The Sun Bio Materials project in Clark County has emerged from a period of halting progress with a new profile expected to increase investment, employment and wood consumption.
The increased numbers are $1.2 billion to $1.8 billion to build and equip the plant, 250 to 350 to staff it and 4 million tons to 4.3 million tons of logs and chips to supply it annually. “I think most people thought everything had stopped, but there’s been slow, steady progress,” said Stephen Bell, president of the Arkadelphia Regional Economic Development Alliance.
The initial timeline to start construction in late 2017 has drifted back by more than a year. That was pushed by a change in product announced by Sun Bio in January, followed by worries over how tariffs might inflate construction costs.
Plans to produce bleached dissolving pulp used to make rayon were tossed aside in favor of unbleached linerboard to feed the internet mail-order demand for shipping boxes.
As outlined in its revised permit application, the Sun Bio plant will have a daily production capacity of 4,400 machine-dried tons of linerboard. Fed by a softwood pulp mill, two production lines will output heavyweight linerboard and lightweight linerboard.
State officials asked that the plant be listed among the projects exempt from tariff fallout, and with that uncertainty addressed, the Sun Bio development regained traction.
However, the change from bleached dissolving pulp to unbleached linerboard required restarting the approval process for regulatory air and water permits. The absence of a bleaching process from the latest plans eliminates one variable that will reduce water discharge and air emissions, Bell said.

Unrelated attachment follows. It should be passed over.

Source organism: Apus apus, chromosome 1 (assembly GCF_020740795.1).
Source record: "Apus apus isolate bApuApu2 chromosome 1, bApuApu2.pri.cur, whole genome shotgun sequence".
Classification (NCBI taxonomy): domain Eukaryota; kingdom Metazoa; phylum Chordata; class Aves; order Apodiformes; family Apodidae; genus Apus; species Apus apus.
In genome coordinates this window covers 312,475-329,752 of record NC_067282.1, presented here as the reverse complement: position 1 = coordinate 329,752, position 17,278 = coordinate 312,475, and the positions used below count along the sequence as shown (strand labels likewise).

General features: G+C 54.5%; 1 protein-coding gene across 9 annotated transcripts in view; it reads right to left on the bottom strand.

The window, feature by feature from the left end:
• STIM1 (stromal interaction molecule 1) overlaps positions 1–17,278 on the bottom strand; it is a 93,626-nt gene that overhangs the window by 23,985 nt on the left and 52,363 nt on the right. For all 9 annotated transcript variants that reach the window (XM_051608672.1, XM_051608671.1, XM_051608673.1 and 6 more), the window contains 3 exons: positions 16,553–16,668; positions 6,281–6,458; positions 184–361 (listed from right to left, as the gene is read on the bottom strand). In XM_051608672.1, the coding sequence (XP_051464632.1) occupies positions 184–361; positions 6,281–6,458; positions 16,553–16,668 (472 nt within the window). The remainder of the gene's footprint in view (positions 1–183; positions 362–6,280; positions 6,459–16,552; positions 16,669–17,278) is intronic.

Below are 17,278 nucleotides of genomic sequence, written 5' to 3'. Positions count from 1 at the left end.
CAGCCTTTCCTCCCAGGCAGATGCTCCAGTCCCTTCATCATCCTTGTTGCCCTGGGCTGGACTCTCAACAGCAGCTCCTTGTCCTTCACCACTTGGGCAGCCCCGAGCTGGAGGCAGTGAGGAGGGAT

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With the change in product, Sun Bio changed engineers and is interviewing suppliers from Finland, Germany and Austria to equip the plant. The company submitted a 473-page permit application last month to get the regulatory ball rolling again.
“Things seem to be moving along,” said Jesse Smith, engineer in ADEQ’s office of air quality. “I can’t give you a definitive timetable because there is still a lot of work to be done reviewing. As long as there are no unforeseen things that come along, the permitting process could be complete by the end of summer.”
Once the draft copy is submitted for review, it will undergo a combined 45-day commentary period. “But this is a bigger project, and there may be more comments that require more time to respond,” Smith cautioned.
One of the impact considerations for pollutants from the proposed plant lies 92 miles to the west: the 14,460-acre Caney Creek Wilderness Area in the Ouachita National Forest.
The application also takes note of the next three closest Class I areas managed by the U.S. Forest Service: the Upper Buffalo Wilderness Area 200 miles to the northwest, the Mingo Wilderness Area in southeast Missouri and the Hercules Glades Wilderness Area in southwest Missouri.
January is the target for submitting computer models for regulatory review.
“We have filed a revised permit for the new product,” said Ray Dillon, the former Deltic Timber Corp. CEO now consulting for Sun Bio. “Those things are moving through the normal channels. Once we’re through permitting, design engineering will follow with construction starting in late 2019 or early 2020.”